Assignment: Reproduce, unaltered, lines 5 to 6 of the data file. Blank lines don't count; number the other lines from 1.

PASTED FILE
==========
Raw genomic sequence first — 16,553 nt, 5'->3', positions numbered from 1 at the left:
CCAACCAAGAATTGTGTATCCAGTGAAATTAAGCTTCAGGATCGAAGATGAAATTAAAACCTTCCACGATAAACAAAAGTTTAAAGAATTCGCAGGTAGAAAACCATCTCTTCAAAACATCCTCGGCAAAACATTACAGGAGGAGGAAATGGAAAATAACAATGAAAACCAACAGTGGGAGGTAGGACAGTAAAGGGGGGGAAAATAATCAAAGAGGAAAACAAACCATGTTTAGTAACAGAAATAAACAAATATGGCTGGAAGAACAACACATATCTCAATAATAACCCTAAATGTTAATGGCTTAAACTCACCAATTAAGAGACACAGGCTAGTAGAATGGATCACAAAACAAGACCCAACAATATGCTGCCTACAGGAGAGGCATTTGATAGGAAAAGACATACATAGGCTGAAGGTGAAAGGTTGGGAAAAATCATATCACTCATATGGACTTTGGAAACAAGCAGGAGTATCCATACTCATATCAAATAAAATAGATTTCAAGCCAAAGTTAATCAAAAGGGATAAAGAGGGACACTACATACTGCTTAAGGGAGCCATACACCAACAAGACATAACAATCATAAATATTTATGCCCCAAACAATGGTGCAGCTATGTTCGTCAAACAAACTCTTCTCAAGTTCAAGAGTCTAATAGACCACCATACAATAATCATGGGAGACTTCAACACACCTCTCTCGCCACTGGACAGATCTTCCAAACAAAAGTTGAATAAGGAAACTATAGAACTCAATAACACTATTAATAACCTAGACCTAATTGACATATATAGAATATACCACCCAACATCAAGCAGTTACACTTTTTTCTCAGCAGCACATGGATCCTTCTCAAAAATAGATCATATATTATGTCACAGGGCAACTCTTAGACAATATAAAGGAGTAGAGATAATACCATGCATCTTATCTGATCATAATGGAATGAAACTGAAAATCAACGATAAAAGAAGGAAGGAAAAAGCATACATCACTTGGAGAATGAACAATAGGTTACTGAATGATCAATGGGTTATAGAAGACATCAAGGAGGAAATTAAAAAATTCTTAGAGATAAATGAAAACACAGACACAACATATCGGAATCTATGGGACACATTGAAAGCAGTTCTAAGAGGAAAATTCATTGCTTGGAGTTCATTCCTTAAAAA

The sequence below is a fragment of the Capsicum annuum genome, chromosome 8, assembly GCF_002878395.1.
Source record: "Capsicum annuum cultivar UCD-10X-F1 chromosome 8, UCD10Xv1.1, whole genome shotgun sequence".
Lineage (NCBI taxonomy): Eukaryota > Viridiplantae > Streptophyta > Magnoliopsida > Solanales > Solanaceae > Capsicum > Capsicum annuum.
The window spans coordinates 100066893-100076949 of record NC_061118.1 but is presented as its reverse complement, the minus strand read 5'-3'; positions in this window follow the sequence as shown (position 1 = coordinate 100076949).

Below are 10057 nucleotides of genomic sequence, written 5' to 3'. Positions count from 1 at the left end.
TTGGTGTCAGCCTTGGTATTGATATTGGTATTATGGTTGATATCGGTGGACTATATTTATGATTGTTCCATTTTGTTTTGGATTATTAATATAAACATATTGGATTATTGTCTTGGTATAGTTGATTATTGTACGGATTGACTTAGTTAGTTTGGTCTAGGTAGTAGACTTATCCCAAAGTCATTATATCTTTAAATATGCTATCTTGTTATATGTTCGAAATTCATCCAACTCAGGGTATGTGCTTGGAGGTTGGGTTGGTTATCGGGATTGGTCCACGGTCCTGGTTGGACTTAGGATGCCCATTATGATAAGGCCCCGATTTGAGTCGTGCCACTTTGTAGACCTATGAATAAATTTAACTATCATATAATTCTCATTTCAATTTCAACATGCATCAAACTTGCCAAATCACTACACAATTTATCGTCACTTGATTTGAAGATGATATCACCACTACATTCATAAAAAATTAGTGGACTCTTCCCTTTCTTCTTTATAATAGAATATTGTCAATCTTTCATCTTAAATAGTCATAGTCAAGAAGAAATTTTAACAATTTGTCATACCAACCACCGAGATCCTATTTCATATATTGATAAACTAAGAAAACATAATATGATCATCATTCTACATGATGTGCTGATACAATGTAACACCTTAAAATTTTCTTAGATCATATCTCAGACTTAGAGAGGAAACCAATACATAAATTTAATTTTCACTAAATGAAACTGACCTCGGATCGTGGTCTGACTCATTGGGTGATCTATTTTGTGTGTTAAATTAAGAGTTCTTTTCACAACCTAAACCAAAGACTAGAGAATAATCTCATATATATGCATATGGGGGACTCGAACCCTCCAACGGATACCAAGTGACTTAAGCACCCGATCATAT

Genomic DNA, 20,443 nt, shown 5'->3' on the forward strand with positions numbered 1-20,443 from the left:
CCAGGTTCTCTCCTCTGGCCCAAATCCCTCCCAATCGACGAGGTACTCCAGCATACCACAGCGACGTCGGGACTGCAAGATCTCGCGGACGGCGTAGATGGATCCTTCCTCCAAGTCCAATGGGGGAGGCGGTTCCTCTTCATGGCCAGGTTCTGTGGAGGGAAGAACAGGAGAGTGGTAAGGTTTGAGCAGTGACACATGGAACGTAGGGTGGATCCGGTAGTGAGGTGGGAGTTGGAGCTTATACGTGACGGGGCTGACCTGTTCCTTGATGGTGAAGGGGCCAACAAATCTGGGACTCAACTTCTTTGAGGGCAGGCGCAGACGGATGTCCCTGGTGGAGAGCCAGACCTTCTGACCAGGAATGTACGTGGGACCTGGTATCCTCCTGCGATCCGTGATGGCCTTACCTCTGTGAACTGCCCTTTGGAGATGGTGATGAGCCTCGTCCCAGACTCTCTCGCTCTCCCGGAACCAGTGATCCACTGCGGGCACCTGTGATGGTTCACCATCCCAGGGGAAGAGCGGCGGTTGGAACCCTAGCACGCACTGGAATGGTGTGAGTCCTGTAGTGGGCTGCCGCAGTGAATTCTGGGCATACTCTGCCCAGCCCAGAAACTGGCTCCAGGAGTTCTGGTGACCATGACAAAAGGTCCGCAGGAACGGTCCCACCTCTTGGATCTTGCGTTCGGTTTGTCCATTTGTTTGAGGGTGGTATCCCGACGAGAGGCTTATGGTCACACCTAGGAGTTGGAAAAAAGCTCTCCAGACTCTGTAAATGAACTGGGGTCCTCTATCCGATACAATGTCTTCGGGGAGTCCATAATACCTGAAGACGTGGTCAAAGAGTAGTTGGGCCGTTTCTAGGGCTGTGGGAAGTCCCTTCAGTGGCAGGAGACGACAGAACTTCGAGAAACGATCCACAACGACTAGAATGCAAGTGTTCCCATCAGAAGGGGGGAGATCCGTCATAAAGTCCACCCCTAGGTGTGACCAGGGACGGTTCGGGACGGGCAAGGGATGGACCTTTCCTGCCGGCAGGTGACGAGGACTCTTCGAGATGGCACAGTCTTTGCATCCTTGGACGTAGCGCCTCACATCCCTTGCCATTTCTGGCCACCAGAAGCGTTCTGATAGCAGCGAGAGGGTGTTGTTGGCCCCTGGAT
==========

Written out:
Lineage (NCBI taxonomy): Eukaryota > Viridiplantae > Streptophyta > Magnoliopsida > Solanales > Solanaceae > Capsicum > Capsicum annuum.
The window spans coordinates 100066893-100076949 of record NC_061118.1 but is presented as its reverse complement, the minus strand read 5'-3'; positions in this window follow the sequence as shown (position 1 = coordinate 100076949).